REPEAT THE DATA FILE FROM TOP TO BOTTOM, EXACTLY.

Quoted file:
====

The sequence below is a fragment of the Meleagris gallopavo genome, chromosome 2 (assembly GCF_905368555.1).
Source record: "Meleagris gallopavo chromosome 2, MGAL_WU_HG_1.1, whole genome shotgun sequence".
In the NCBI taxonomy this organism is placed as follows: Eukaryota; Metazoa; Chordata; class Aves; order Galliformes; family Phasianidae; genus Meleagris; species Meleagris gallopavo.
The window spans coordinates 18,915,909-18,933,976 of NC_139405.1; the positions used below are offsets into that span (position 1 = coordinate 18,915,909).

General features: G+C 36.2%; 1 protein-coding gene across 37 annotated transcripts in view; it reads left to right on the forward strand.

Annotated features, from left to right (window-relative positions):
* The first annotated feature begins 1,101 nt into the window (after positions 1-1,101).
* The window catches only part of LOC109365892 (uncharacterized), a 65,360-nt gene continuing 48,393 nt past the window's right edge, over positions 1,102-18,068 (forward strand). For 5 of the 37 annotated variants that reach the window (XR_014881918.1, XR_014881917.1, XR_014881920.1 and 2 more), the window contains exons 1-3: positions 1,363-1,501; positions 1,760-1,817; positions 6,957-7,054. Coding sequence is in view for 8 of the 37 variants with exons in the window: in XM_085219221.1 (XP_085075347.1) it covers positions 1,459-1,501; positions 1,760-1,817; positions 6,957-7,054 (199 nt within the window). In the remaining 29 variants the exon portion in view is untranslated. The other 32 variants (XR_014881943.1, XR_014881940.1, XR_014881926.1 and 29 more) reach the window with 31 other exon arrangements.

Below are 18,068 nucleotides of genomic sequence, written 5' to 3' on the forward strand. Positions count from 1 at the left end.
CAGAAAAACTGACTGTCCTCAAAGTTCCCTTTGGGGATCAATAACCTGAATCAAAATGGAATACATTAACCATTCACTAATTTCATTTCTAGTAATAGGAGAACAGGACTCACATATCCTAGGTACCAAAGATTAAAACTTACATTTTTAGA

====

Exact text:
The sequence below is a fragment of the Meleagris gallopavo genome, chromosome 2 (assembly GCF_905368555.1).
Source record: "Meleagris gallopavo chromosome 2, MGAL_WU_HG_1.1, whole genome shotgun sequence".
In the NCBI taxonomy this organism is placed as follows: Eukaryota; Metazoa; Chordata; class Aves; order Galliformes; family Phasianidae; genus Meleagris; species Meleagris gallopavo.
The window spans coordinates 18,915,909-18,933,976 of NC_139405.1; the positions used below are offsets into that span (position 1 = coordinate 18,915,909).

General features: G+C 36.2%; 1 protein-coding gene across 37 annotated transcripts in view; it reads left to right on the forward strand.

Annotated features, from left to right (window-relative positions):
* The first annotated feature begins 1,101 nt into the window (after positions 1-1,101).
* The window catches only part of LOC109365892 (uncharacterized), a 65,360-nt gene continuing 48,393 nt past the window's right edge, over positions 1,102-18,068 (forward strand). For 5 of the 37 annotated variants that reach the window (XR_014881918.1, XR_014881917.1, XR_014881920.1 and 2 more), the window contains exons 1-3: positions 1,363-1,501; positions 1,760-1,817; positions 6,957-7,054. Coding sequence is in view for 8 of the 37 variants with exons in the window: in XM_085219221.1 (XP_085075347.1) it covers positions 1,459-1,501; positions 1,760-1,817; positions 6,957-7,054 (199 nt within the window). In the remaining 29 variants the exon portion in view is untranslated. The other 32 variants (XR_014881943.1, XR_014881940.1, XR_014881926.1 and 29 more) reach the window with 31 other exon arrangements.

Below are 18,068 nucleotides of genomic sequence, written 5' to 3' on the forward strand. Positions count from 1 at the left end.
CAGAAAAACTGACTGTCCTCAAAGTTCCCTTTGGGGATCAATAACCTGAATCAAAATGGAATACATTAACCATTCACTAATTTCATTTCTAGTAATAGGAGAACAGGACTCACATATCCTAGGTACCAAAGATTAAAACTTACATTTTTAGA